Maputo — The foreign crew of a tugboat in the central Mozambican port of Beira have threatened to blow the tug up and commit mass suicide, unless they are paid wage arrears amounting to 50,000 US dollars, reports Tuesday's issue of the independent daily “O Pais”.
The tug flies the Tanzanian flag but its owner is from the United Arab Emirates and lives in Iran. The crew consists of two Indians, an Iranian, a Syrian and a Bangladeshi.
Cited by the paper, the tug's captain, Mahell Sararuth, admitted leaving South Africa illegally at the beginning of this year. “We fled from the port of Durban, under instructions from the owner, because we had not complied with all the steps to clear the tug for departure”, he said. “We were told to go to Tanzania but, a few days later we received instructions to enter Mozambican ports”.
The owner said he had signed a contract with Mozambique's National Institute of Hydrography (INAHINA) to repair buoys in the ports of Maputo, Beira and Quelimane.
The crew worked on the buoys in the three ports, “and we know that our employer has already been paid by INAHINA”, said Sararuth.
But the tug suffered a breakdown and has been in Beira for the past two months. The captain accused the owner of abandoning the crew. “He hasn't paid us our wages for almost a year, and we have survived thanks to support from the maritime police”, said Sararuth. “On the day the police are unable to support us, we will go hungry”.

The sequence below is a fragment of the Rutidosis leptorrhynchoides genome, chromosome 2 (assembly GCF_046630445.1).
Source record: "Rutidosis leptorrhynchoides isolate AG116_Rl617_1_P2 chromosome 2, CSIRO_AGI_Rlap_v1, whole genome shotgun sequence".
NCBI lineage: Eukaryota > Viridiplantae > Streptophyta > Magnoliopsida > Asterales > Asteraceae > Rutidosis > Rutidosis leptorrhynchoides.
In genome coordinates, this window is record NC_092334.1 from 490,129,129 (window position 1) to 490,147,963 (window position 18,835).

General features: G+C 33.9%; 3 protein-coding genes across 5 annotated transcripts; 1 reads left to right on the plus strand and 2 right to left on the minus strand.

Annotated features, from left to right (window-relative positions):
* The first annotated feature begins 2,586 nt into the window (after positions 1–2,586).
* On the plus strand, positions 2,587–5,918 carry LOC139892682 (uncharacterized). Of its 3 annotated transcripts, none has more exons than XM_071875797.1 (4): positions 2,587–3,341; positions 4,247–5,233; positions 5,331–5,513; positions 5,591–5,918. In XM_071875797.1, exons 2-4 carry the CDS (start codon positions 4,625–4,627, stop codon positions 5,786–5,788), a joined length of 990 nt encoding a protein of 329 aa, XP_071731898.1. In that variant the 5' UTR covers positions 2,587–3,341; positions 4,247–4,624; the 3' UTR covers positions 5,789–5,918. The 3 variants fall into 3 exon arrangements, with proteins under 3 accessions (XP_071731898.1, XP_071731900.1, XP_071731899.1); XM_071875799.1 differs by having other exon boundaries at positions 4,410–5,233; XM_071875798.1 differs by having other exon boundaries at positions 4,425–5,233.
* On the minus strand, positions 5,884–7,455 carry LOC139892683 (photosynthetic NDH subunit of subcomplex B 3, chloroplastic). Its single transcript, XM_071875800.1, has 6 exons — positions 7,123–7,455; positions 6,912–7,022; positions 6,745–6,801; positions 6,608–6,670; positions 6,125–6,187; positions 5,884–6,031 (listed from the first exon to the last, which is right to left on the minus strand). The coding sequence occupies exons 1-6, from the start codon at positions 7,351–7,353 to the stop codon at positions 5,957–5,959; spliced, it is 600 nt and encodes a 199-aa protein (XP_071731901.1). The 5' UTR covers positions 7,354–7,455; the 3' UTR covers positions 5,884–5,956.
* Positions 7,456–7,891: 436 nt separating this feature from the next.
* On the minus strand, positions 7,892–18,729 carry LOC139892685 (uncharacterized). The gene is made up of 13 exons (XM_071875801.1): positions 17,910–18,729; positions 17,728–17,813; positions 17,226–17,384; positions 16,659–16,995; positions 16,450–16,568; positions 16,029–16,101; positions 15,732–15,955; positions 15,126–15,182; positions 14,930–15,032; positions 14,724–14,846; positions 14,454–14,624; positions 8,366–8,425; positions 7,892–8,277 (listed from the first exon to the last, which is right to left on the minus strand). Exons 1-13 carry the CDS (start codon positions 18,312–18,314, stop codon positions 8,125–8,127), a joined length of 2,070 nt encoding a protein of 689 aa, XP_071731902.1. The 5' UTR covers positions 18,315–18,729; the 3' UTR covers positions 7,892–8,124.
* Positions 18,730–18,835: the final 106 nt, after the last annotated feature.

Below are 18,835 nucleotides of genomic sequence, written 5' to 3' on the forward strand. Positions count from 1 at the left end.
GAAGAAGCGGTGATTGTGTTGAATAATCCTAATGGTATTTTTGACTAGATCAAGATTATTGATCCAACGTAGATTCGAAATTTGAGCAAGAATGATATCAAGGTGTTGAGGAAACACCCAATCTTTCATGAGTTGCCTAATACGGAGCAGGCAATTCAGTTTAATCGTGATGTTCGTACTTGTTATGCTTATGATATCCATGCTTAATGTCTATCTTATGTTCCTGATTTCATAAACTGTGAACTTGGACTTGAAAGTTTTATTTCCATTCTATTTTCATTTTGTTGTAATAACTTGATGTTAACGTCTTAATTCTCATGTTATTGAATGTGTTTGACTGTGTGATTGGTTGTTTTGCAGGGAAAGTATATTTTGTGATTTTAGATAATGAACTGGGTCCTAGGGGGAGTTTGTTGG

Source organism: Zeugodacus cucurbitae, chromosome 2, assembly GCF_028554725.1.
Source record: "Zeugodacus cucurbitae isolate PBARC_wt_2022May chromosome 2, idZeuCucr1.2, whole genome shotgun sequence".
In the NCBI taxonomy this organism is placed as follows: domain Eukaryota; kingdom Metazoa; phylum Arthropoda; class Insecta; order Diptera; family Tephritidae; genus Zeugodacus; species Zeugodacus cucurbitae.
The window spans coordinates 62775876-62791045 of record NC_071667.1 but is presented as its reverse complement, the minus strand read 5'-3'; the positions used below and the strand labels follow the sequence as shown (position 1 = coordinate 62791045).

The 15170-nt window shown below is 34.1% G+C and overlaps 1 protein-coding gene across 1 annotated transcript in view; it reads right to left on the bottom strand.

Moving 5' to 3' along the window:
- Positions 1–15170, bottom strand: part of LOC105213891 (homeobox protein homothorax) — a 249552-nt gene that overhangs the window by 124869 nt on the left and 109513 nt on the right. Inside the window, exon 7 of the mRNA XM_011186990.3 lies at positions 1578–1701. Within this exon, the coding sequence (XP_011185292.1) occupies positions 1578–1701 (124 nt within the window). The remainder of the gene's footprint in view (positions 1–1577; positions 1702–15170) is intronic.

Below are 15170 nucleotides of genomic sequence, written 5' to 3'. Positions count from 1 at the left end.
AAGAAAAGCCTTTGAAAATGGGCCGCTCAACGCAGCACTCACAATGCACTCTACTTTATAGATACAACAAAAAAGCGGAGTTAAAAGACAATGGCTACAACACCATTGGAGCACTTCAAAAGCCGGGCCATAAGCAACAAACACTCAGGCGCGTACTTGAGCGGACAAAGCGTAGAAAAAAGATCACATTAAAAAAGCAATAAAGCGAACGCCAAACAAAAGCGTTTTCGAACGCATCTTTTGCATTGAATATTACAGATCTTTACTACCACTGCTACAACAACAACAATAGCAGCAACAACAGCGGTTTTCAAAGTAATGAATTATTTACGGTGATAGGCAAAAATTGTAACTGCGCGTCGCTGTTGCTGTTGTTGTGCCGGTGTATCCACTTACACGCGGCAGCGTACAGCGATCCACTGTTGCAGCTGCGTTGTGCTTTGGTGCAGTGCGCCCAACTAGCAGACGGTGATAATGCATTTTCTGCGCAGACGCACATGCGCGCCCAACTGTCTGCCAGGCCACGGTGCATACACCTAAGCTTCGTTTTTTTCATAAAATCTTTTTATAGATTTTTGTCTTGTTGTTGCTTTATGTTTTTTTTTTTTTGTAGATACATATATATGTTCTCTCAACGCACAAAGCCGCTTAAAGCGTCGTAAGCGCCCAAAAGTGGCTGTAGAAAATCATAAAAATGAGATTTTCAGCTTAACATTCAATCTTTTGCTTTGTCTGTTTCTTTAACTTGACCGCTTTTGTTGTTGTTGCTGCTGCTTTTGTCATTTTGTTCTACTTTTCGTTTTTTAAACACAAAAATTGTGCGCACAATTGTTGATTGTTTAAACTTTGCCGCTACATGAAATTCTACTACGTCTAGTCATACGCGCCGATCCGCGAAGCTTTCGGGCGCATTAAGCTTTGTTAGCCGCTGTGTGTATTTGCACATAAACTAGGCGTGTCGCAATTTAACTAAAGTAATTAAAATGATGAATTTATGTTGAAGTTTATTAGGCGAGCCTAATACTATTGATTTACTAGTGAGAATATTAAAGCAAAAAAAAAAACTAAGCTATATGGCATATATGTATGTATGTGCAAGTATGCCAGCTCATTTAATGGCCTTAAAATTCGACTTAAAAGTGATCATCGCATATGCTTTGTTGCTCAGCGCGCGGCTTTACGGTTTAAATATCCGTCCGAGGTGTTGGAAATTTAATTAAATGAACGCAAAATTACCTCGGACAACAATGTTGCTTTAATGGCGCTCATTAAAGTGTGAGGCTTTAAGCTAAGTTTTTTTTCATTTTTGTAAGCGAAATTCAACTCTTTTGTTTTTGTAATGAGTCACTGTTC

The Sofala provincial maritime administrator, Antonio Vilanculos, has demanded a solution to the problem by Tuesday, otherwise he will take legal measures.
A representative of the owner has travelled to Beira from Iran, and on Monday Vilanculos met with him, Sararuth and the ship's agent. The meeting was short, since Vilanculos simply ordered the owner's representative to pay the wage arrears.
The representative wanted the crew to sign new contracts, but the crew have refused, and simply want their back wages paid.
Vilanculos warned that “if by Tuesday, they have not paid the wages and guaranteed the return of the crew to their countries of origin, then there is nothing more we can do but activate other mechanisms. Mozambique is a member of the International Maritime Organisation and there are rules that govern this sort of case”.
He also pointed out that the only reason the tug had been allowed to stay in Beira was that the crew had alleged health problems.